"I improved the most in that institution," he said. "That's where I found myself and found what I wanted to do with my life and got my degree. It was basically the starting point and the focal point for me to spend the rest of my life doing what I've been doing, to be honest."

While at Baylor, he was also part of gold medal-winning USA Basketball teams at the 1996 World Championships and the 1997 World University Games.

Drafted in the first round by the Los Angeles Clippers with the 22nd pick overall in 1998, Skinner started a long journey that would take him to eight different cities and even one season with Benetton Treviso in Italy.

"My expectation was to make it past what was the expectation for a normal player in the NBA, which I think at the time I was drafted was like three years," he said. "It didn't really hit me until I saw what happened with (Texas Tech's) Cory Carr at Chicago. He was a phenomenal player, but there are a lot of phenomenal college players that just can't find that niche. He was a shooting guard, shot like 32 percent, and he was there for maybe two years, that was it. You have to find that one thing you do and do it well. They're not playing around in the NBA."

After surviving that rookie year with the Clippers, when he played in 21 games and averaged 4.1 points and 2.5 rebounds, "it was just one year at a time and just consistently working on bettering my game."

While he was never much of an offensive threat - his highs were 589 points as a starter with the Milwaukee Bucks in 2003-04 and an 8.7-point average in 25 games with the Sacramento Kings a year later - Skinner developed a reputation as a tough defender that could block shots and battle on the boards.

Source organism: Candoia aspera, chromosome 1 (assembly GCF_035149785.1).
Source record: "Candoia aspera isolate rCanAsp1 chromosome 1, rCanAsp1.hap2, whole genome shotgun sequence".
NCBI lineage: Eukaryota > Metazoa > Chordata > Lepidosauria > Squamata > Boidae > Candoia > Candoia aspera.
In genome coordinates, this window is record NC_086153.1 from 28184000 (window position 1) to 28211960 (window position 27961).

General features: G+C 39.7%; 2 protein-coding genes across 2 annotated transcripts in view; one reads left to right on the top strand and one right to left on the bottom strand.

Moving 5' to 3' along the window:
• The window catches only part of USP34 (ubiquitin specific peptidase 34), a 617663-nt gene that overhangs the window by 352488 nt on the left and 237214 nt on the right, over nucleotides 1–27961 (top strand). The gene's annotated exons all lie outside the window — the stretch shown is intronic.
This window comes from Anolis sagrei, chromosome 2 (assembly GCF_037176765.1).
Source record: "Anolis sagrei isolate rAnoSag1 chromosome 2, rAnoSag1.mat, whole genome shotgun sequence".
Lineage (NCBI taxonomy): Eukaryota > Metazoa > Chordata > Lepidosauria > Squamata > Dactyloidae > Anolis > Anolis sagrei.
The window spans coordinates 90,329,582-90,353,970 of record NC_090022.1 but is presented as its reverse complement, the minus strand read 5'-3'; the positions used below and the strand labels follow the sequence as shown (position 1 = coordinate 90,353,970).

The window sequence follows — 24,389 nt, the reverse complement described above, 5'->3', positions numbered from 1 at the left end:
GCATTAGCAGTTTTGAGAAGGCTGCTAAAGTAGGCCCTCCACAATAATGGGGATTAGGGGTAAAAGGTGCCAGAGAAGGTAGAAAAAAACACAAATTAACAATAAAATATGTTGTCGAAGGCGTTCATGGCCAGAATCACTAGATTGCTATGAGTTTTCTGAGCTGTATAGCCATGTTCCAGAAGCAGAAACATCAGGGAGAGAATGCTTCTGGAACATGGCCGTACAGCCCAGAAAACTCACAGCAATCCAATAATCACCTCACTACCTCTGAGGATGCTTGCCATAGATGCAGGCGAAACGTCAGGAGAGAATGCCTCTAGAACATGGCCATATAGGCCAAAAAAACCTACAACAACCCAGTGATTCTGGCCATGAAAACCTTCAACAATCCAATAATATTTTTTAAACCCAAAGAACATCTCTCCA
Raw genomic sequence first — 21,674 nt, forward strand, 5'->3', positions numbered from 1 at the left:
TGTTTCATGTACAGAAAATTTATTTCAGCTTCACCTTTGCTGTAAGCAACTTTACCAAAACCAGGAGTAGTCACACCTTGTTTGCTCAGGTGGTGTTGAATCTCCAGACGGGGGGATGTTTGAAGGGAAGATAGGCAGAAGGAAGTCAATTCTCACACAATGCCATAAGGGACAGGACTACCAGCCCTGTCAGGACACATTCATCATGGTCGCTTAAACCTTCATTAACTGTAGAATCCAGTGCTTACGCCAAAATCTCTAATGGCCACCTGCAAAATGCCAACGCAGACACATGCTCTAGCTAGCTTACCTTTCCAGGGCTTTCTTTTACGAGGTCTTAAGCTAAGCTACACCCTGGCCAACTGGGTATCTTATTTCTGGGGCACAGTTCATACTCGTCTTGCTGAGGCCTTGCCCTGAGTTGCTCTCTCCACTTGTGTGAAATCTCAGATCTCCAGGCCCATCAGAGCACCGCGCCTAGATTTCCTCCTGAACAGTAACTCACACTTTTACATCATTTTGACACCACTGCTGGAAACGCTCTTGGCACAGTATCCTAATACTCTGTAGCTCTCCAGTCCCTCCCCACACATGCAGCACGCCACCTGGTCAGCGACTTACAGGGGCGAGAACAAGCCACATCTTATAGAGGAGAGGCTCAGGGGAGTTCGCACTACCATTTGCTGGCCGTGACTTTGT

"Just tough, always there, dependable, reliable," he said. "That was my staple for being able to stay that long, where they had players that I know were way better than I was. They just had a harder time trying to figure out their niche and how to be productive and be seen but not heard sometimes."

From the Clippers to Cleveland to Philadelphia to Milwaukee back to Philly to Sacramento to Portland back to Sacramento back to Milwaukee to Phoenix back to the Clippers and back to the Bucks before finally ending up in Memphis, Skinner defied all the odds and played until he was 35 years old.

"You just have to do what you do and do it consistently and hope that that's what they need," he said. "I've had a number of guys call me who were trying to make a team, saying, `What do I need to do?' You just have to do what you do. If you try to change your game up too much, it might not be what they're looking for."